As stewards of animal health, it obliges veterinary professionals to review what has been published regarding environmental persistence in animals euthanized with pentobarbital and review the steps we can take to protect ourselves, our wildlife and companion animals, and the environment.


Resources are available online with best practices for the burial of horses and other large animals, which ensure the safety of pets, wildlife, and the surrounding environment.

In recent years, much has been published to educate veterinary professionals on the danger of improper burial of animals euthanized with pentobarbital. Indeed, environmental protection organizations warn the inadequate disposal of our animals can seriously injure or kill many different types of wildlife. What’s more, veterinarians, in many cases, are liable for penalties.

Case in point: in 1999, a veterinarian and a rancher in Colorado were devastated to learn they had accidentally killed five golden eagles and two bald eagles. The raptors died after feeding on mule carcasses that had been euthanized with pentobarbital. Ultimately, the individuals were fined US$10,000 each for involuntarily killing the seven birds.2

These are not the only reported deaths related to this poisoning. In 2003, a medical examiner for the U.S. Fish and Wildlife Service in Oregon noted 17 eagles had died from pentobarbital over a 10-year period. Likewise, a wildlife disease specialist in Wisconsin says from 1986 to 2001, the deaths of 34 eagles were the result of secondary pentobarbital poisoning. Finally, in British Columbia, there are reports of 26 bald eagles becoming ill and five dying after eating a single euthanized cow.2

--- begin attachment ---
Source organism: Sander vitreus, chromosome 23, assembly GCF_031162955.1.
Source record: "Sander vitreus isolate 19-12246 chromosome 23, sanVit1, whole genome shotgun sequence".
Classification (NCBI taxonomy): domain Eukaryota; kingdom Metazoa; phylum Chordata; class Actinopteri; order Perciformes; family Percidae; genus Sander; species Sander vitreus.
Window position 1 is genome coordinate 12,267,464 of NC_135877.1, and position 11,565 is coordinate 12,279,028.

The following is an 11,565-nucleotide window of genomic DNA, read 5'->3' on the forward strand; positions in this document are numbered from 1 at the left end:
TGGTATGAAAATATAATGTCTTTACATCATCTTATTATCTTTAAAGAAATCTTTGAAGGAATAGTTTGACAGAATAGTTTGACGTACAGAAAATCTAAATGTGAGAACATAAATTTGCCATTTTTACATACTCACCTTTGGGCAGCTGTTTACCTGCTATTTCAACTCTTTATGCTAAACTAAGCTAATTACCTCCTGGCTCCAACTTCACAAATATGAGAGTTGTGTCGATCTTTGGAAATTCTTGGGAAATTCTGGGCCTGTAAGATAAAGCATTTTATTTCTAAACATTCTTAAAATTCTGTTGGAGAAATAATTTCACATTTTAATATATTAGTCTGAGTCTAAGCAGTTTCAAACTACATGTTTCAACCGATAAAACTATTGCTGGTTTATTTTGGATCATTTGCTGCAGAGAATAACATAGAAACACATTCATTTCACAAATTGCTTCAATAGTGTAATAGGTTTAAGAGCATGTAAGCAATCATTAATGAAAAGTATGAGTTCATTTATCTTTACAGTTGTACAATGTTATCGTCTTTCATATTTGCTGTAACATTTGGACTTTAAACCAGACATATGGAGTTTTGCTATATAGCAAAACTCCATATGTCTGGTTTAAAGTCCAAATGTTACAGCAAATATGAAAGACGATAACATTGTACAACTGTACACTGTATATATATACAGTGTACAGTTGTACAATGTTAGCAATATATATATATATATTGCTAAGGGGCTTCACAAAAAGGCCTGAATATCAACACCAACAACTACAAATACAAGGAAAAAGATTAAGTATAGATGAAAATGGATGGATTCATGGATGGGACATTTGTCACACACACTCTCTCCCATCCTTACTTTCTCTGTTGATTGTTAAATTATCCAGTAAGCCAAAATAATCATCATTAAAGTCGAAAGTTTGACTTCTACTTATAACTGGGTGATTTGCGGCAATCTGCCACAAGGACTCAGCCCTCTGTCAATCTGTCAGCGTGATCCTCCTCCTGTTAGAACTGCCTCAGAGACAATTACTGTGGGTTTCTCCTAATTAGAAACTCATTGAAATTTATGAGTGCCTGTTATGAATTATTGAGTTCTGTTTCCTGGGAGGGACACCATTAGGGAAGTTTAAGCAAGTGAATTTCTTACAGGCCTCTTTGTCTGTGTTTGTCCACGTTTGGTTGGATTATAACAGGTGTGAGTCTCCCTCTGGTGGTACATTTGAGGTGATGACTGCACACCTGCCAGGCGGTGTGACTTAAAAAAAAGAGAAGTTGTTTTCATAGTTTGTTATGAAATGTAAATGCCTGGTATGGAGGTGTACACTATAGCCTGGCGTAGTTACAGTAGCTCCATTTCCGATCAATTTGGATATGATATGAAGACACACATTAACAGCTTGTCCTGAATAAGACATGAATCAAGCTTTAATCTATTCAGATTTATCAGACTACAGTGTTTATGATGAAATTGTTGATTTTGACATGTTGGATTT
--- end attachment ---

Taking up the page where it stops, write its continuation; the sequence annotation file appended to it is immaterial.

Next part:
If an animal dies from secondary toxicity and is part of a welfare or protection act (such as the Eagle Protection Act or Endangered Species Act), the associated fines for responsible parties can be quite high. The penalty for killing a bald eagle, for example, can run as high as US$100,000 for an individual and US$200,000 for an organization.2

Sadly, in many cases, these deaths are linked to the accidental improper burial of a euthanized animal. Indeed, in many reported cases, the incidents involve carcasses people had made a “good faith effort” to discard properly, according to Kathryn Converse, PhD, a wildlife disease specialist at the National Wildlife Health Center (NWHC) in Madison, Wisc. This is why it is imperative to check local guidelines for burial requirements when disposing of a euthanized animal.3

“Many of these [are] associated with landfills, involving pets and domestic animals that had been euthanatized and had not been covered following disposal in a landfill,” Dr. Converse says.2

A lasting effect

The disposal of an animal’s body is a reality for all veterinarians. The inability for this to be carried forth correctly in terms of a proper burial or cremation can have serious consequences in the form of fines and professional liabilities, as demonstrated above.

When it comes to understanding the proper disposal of euthanized animals, it is helpful to be cognizant of how long, exactly, pentobarbital lasts and lingers in carcasses and in the environment—which, according to a 2015 study, can be well over a year.